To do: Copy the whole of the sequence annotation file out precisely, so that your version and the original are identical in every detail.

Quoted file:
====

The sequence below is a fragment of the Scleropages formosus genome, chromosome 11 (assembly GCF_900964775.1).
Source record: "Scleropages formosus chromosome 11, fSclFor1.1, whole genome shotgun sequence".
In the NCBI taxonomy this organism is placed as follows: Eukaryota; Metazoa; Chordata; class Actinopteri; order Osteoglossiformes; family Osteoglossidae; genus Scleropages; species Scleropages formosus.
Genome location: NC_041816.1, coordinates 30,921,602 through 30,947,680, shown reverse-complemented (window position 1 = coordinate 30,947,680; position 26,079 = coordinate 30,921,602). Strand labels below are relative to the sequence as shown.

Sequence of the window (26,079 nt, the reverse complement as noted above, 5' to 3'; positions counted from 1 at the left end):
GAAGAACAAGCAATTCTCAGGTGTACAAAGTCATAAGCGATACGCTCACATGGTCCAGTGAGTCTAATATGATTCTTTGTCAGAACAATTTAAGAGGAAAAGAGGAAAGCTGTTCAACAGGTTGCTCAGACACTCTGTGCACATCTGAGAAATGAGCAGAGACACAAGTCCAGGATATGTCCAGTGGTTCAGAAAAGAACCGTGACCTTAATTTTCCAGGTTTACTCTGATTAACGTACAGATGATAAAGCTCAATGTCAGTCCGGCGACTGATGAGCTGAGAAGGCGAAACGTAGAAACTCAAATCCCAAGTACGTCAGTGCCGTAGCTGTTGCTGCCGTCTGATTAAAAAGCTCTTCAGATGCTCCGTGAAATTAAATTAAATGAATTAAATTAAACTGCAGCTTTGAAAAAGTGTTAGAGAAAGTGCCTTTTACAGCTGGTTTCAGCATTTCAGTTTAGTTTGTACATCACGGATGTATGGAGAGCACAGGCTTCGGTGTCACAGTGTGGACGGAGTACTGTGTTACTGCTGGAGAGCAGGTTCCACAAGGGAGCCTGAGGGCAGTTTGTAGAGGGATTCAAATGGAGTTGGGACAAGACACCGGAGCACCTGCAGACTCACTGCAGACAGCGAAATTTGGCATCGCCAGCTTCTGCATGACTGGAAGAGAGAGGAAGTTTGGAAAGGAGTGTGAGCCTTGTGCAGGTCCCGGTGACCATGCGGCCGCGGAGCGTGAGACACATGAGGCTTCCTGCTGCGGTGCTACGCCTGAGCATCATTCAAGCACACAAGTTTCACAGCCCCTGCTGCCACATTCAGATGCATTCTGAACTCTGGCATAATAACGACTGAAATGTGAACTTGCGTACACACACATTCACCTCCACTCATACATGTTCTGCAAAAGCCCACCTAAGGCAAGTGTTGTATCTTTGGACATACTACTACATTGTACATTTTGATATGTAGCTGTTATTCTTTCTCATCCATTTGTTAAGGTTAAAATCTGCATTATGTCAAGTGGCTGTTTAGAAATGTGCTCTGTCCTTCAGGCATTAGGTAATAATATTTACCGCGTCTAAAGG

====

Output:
The sequence below is a fragment of the Scleropages formosus genome, chromosome 11 (assembly GCF_900964775.1).
Source record: "Scleropages formosus chromosome 11, fSclFor1.1, whole genome shotgun sequence".
In the NCBI taxonomy this organism is placed as follows: Eukaryota; Metazoa; Chordata; class Actinopteri; order Osteoglossiformes; family Osteoglossidae; genus Scleropages; species Scleropages formosus.
Genome location: NC_041816.1, coordinates 30,921,602 through 30,947,680, shown reverse-complemented (window position 1 = coordinate 30,947,680; position 26,079 = coordinate 30,921,602). Strand labels below are relative to the sequence as shown.

Sequence of the window (26,079 nt, the reverse complement as noted above, 5' to 3'; positions counted from 1 at the left end):
GAAGAACAAGCAATTCTCAGGTGTACAAAGTCATAAGCGATACGCTCACATGGTCCAGTGAGTCTAATATGATTCTTTGTCAGAACAATTTAAGAGGAAAAGAGGAAAGCTGTTCAACAGGTTGCTCAGACACTCTGTGCACATCTGAGAAATGAGCAGAGACACAAGTCCAGGATATGTCCAGTGGTTCAGAAAAGAACCGTGACCTTAATTTTCCAGGTTTACTCTGATTAACGTACAGATGATAAAGCTCAATGTCAGTCCGGCGACTGATGAGCTGAGAAGGCGAAACGTAGAAACTCAAATCCCAAGTACGTCAGTGCCGTAGCTGTTGCTGCCGTCTGATTAAAAAGCTCTTCAGATGCTCCGTGAAATTAAATTAAATGAATTAAATTAAACTGCAGCTTTGAAAAAGTGTTAGAGAAAGTGCCTTTTACAGCTGGTTTCAGCATTTCAGTTTAGTTTGTACATCACGGATGTATGGAGAGCACAGGCTTCGGTGTCACAGTGTGGACGGAGTACTGTGTTACTGCTGGAGAGCAGGTTCCACAAGGGAGCCTGAGGGCAGTTTGTAGAGGGATTCAAATGGAGTTGGGACAAGACACCGGAGCACCTGCAGACTCACTGCAGACAGCGAAATTTGGCATCGCCAGCTTCTGCATGACTGGAAGAGAGAGGAAGTTTGGAAAGGAGTGTGAGCCTTGTGCAGGTCCCGGTGACCATGCGGCCGCGGAGCGTGAGACACATGAGGCTTCCTGCTGCGGTGCTACGCCTGAGCATCATTCAAGCACACAAGTTTCACAGCCCCTGCTGCCACATTCAGATGCATTCTGAACTCTGGCATAATAACGACTGAAATGTGAACTTGCGTACACACACATTCACCTCCACTCATACATGTTCTGCAAAAGCCCACCTAAGGCAAGTGTTGTATCTTTGGACATACTACTACATTGTACATTTTGATATGTAGCTGTTATTCTTTCTCATCCATTTGTTAAGGTTAAAATCTGCATTATGTCAAGTGGCTGTTTAGAAATGTGCTCTGTCCTTCAGGCATTAGGTAATAATATTTACCGCGTCTAAAGG